What was the extent of change and progress for black Americans? Politics • 2008 Barrack Obama elected president • In 1967 CARL STOKES became the first black mayor of a major city. Now across the country there are many black mayors • But there has been limited success in national politics • Colin Powell was the first black secretary of state Economics • Many black Americans live below the poverty line • They live in the poorest areas of cities • Go to the poorest schools • Many blacks find it hard to get a mortgage • In 1990 50% of all black children live in poverty • Blacks still earn about 80% of what whites earn Education • • • •

• • •

There was still opposition to integration after the Civil Rights Act Some states tried to make it happen by bussing students across racial divides But Nixon was against ‘bussing’ In 1978 in some cities there was hardly any racial mix in some schools

Many black Americans drop out of school Only 10% of black males have a degree compared to 20% of white males in 2000 But the situation is improving

Sport • Since 1960 there have been lots of black sporting heroes • Muhammad Ali – was world heavy weight champion- and possible the best boxer of all time • Carl Lewis, athlete, won 9 Olympic gold medals • Michael Johnson holds the record for the highest number of medals won by an athlete • Venus and Serena Williams have been successful in tennis • Tiger Woods became the 1st black American to win the Masters golf tournament Television • Bill Cosby was a popular star in the 1960s 51


• • •

1990s Will Smith was famous in the ‘Fresh Prince of Bel-Air’ Roots was a very popular TV series Oprah Winfrey had her own chat show and became one of the richest people in America

Cinema • Stars include Eddie Murphy, Samuel L Jackson, Morgan Freeman, Whoopi Goldberg, Denzil Washington, Music • 1960s Jackson Five, Supremes, the Four Tops, Stevie Wonder, Smokey Robinson • 1980s Michael Jackson – Thriller the biggest selling album of all time • Rappers like Ice T (accused of being violent in his lyrics with a ‘gangsta’ image – drug dealing, pimping, gang war – but some see it being linked to black lives) In the USA today there are some very successful and high profile black people. There are huge film stars like Will Smith who earn millions of dollars each year There are many successful black business men, lawyers and doctors i.e. a successful black middle class.

The Riots of Los Angeles 1992 • • • • • • • • • • • •

Rodney King a black man was caught for speeding by white police men He was beaten by the police and it was filmed on a home video camera The police were eventually put on trial but found innocent of any crime This caused riots across Los Angeles as blacks felt the legal system was unfair The army was needed to restore order 53 people were killed, 2,383 injured and 9,000 arrested 7,000 fires started in the city Damages cost $1 billion Under Reagan and Bush there had been cuts in black job training and black housing They felt presidents did not want to tax white Americans to help black Americans In 1990 50% of all black children live in poverty Black infant mortality is 19% higher than in some developing countries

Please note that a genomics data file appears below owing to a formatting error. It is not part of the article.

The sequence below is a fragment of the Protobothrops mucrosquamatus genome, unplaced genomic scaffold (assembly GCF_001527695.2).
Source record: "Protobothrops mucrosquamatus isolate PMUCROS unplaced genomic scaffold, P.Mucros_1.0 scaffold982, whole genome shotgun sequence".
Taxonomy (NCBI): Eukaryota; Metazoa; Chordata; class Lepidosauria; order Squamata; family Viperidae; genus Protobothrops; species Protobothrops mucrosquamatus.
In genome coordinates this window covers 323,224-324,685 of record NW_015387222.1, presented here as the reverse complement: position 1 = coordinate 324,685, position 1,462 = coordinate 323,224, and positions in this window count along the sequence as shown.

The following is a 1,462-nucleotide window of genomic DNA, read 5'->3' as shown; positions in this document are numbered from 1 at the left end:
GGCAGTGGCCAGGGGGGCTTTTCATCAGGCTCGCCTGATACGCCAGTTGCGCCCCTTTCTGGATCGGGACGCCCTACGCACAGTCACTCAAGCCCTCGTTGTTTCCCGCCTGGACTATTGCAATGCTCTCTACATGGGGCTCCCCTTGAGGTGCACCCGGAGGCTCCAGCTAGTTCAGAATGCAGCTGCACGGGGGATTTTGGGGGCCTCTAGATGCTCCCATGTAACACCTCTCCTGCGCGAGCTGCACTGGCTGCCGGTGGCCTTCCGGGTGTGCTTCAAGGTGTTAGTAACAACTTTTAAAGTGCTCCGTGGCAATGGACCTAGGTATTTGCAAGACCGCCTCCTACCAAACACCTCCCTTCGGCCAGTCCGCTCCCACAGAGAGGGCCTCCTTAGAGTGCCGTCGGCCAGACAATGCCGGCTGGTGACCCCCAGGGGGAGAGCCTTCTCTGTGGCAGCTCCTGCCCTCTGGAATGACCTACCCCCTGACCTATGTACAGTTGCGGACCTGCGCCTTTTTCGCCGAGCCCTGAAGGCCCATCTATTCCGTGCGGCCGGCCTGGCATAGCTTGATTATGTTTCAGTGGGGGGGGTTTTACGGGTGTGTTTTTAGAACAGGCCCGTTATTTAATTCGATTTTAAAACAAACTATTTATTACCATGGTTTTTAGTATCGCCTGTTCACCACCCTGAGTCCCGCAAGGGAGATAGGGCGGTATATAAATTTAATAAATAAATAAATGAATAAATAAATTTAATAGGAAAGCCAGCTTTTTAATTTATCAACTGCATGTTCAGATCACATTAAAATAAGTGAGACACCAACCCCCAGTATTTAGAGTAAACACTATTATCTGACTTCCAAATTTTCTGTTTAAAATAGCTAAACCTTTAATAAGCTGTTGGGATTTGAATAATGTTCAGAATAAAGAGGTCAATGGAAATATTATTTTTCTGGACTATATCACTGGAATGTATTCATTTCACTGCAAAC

How Successful has the Civil Rights movement been for black people? Successes: 1. Supreme Court Success: After the Brown case of 1954 in which the Supreme Court ordered desegregation of schools, the Court supported desegregation 52


2. Laws passed to make black people LEGALLY EQUAL to white people. In the Presidency of Lyndon Johnson, Crucial laws/legislation was passed to protect black civil rights. a) Civil Rights Act 1964: banned segregation in public places e.g. bus stations. b) Voting Rights Act 1965: black people’s right to vote was protected, c) Civil Rights Act 1968: made it illegal to discriminate in jobs, housing etc.

Failures Of the Civil Rights Movement: •

Despite the huge success of some black people who have become stars and the many more successful members of the black middle class; despite the fact that the Supreme Court and Civil Rights Laws make black people equal;

• MOST BLACK PEOPLE ARE STILL IN THE POOREST THIRD OF US SOCIETY. • IN 1990 THE AVERAGE INCOME OF A BLACK FAMILY WAS LESS THAN HALF THAT OF THE AVERAGE WHITE FAMILY • THE GOVERNMENT CANNOT STOP PRIVATE DISCRIMINATION e.g. a white person finding an excuse not to give a black person a job. • DESPITE THE LAWS TO PROTECT THEM, BLACK PEOPLE STILL FACE DISCRIMINATION WHEN TRYING TO RENT OR BUY A HOUSE AND EDUCATION STANDARDS ARE NOT EQUAL.

Answering the Essay question In many ways, black people’s lives did change significantly by 1990. Perhaps the biggest change was With questions which carry the most marks, there are usually “two sides to the story.” By this, I mean there the move away from segregation. President Eisenhower used soldiers to protect black schoolchildren at are usually the good side and the bad side. Little Rock Arkansas in 1957. In 1962, James Meredith was protected by troops sent by President Kennedy. Montgomery bus boycott which ended with a ruling that segregation on Alabama buses was The best way to tackle these questions is to write two paragraphs. Do the “good” side first. Then cover the illegal in 1956. In 1961, CORE organised the “freedom rides” which ended all segregation on buses, “bad” side. rail stations and airports. Martin Luther King led non violent protests, sit ins and marches 1962-1965 against segregation in public places. The 1964 Civil Rights Act banned racial discrimination in Here is a typical question: employment and black people received equal rights to enter all public places. The 1965 Voting Rights Did for discrimination black peopleover change between and 1990? Actlife stopped votingsignificantly and an Act of 1968 made 1929 discrimination in housing illegal. (10 marks) By 1990, there were many black mayors in major towns, the Rev. Jesse Jackson even stood for President in 1984 and Colin Powell was in the highest military job in 1989. The 1970s “black is Sample answer beautiful” movement made many people proud to be black. Black actors (Sidney Poitier, Eddie Murphy, Will Smith), sportspeople, (Carl Lewis, Michael Jordan, Tiger Woods and entertainers First sentence linksAretha to wording in title. paragraphs deals with the good side. (Michael Jackson, Franklin) haveFirst achieved world recognition. Howeverpoints by 1990, people still faced unfairness. Some areas did not have schools with a balance Different areblack backed up with detail. of black and white pupils and equal standards in education had not been achieved. Most black people Final paragraph deals with the bad side. or rent houses still found discrimination. The average income of black families was less Atrying rangetoofbuy different points is given. than half that of white people. Black people felt more likely to be treated unfairly by the police. Ends with brief sum up. So, a great deal of progress had been made but even today there is still some way to go before there is true equality.